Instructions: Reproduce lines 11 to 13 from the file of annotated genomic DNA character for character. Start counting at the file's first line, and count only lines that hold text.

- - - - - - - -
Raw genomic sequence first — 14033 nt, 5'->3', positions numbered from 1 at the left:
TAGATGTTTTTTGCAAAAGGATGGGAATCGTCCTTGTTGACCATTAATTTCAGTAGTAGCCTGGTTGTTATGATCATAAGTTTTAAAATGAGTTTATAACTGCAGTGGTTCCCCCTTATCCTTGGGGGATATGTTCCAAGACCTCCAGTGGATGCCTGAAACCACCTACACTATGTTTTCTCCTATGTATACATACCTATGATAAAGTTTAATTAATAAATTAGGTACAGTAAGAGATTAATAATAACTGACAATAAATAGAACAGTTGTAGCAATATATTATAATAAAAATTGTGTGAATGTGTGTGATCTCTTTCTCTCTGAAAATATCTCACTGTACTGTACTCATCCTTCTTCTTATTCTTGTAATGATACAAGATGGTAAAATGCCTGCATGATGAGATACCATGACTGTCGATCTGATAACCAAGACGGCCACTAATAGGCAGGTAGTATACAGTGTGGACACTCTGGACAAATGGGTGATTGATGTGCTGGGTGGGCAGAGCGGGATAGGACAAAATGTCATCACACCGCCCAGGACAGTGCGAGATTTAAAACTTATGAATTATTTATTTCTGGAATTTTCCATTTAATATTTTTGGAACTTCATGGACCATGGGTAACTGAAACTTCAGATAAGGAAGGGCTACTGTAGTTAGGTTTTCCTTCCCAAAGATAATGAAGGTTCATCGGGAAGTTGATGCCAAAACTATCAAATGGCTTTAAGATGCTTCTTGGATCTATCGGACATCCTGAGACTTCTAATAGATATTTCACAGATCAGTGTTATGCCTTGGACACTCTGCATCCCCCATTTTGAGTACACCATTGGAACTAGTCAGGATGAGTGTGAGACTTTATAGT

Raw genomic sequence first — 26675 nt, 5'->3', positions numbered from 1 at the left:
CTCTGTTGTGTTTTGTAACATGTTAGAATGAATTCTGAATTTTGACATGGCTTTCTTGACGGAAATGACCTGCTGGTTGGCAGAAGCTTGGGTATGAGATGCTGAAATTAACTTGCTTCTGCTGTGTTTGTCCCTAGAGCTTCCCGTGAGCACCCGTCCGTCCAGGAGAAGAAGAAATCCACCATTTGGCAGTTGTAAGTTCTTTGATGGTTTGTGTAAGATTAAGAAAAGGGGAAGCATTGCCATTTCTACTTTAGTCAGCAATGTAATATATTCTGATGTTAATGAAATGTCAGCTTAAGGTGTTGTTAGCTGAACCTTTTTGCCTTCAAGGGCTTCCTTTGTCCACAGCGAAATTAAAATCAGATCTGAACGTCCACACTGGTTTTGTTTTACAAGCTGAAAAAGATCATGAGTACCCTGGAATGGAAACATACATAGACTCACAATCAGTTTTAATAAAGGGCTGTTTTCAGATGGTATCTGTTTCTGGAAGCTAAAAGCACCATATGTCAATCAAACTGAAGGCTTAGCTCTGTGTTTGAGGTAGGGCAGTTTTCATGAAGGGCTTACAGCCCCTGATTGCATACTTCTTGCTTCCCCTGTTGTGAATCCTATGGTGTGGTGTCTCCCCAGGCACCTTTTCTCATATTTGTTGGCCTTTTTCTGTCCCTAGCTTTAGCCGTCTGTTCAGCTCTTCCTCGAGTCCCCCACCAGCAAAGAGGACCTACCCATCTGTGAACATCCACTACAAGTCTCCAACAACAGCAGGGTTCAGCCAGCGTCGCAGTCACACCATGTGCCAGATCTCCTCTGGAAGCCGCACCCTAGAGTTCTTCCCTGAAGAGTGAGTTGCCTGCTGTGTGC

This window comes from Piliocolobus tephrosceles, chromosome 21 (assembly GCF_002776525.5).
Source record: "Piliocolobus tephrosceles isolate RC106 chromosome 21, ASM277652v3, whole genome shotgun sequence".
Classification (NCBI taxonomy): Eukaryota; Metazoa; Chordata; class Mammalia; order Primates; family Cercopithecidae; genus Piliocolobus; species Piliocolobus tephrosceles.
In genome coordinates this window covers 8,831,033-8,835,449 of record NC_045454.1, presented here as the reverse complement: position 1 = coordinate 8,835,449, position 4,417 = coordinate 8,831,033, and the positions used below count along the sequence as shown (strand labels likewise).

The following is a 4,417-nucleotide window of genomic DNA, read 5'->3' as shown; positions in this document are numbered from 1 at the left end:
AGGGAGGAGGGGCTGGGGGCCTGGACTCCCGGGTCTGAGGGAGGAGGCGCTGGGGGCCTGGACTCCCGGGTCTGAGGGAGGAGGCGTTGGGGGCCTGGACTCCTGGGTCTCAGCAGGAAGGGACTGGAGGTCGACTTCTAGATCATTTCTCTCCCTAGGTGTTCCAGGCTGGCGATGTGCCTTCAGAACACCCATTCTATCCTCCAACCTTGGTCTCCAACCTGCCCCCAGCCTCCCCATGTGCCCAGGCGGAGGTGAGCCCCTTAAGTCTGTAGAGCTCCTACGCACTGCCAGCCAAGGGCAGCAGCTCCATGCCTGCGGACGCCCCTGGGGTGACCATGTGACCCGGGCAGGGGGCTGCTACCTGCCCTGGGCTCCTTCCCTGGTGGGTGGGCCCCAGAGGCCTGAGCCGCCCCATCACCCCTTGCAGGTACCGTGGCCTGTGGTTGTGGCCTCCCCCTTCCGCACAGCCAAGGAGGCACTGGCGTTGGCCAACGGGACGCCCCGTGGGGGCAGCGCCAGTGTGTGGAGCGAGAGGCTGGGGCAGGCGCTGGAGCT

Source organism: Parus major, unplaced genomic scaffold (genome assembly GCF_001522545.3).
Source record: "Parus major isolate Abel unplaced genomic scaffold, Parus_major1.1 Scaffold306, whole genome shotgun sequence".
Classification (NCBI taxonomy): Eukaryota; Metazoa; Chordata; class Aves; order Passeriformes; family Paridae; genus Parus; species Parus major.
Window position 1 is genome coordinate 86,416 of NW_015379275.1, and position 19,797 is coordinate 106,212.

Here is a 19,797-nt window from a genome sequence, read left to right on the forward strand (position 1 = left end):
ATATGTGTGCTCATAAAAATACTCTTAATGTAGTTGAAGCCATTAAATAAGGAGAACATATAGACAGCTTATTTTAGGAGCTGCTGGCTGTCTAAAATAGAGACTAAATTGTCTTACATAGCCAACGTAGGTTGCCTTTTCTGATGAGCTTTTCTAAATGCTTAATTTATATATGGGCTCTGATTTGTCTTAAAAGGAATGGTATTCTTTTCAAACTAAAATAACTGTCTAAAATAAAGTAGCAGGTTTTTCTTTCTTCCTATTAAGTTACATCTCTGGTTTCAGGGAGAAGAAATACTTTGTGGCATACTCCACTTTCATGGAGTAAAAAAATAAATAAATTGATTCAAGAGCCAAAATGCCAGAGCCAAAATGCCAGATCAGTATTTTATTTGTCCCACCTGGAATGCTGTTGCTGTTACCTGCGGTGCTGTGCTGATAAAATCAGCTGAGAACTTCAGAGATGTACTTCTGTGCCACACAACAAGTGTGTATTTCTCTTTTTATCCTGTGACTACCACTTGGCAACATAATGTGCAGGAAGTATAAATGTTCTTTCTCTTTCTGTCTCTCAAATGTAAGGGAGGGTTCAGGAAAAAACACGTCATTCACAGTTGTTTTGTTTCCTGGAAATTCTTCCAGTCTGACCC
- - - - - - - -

Source organism: Parus major, unplaced genomic scaffold (genome assembly GCF_001522545.3).
Source record: "Parus major isolate Abel unplaced genomic scaffold, Parus_major1.1 Scaffold306, whole genome shotgun sequence".
Classification (NCBI taxonomy): Eukaryota; Metazoa; Chordata; class Aves; order Passeriformes; family Paridae; genus Parus; species Parus major.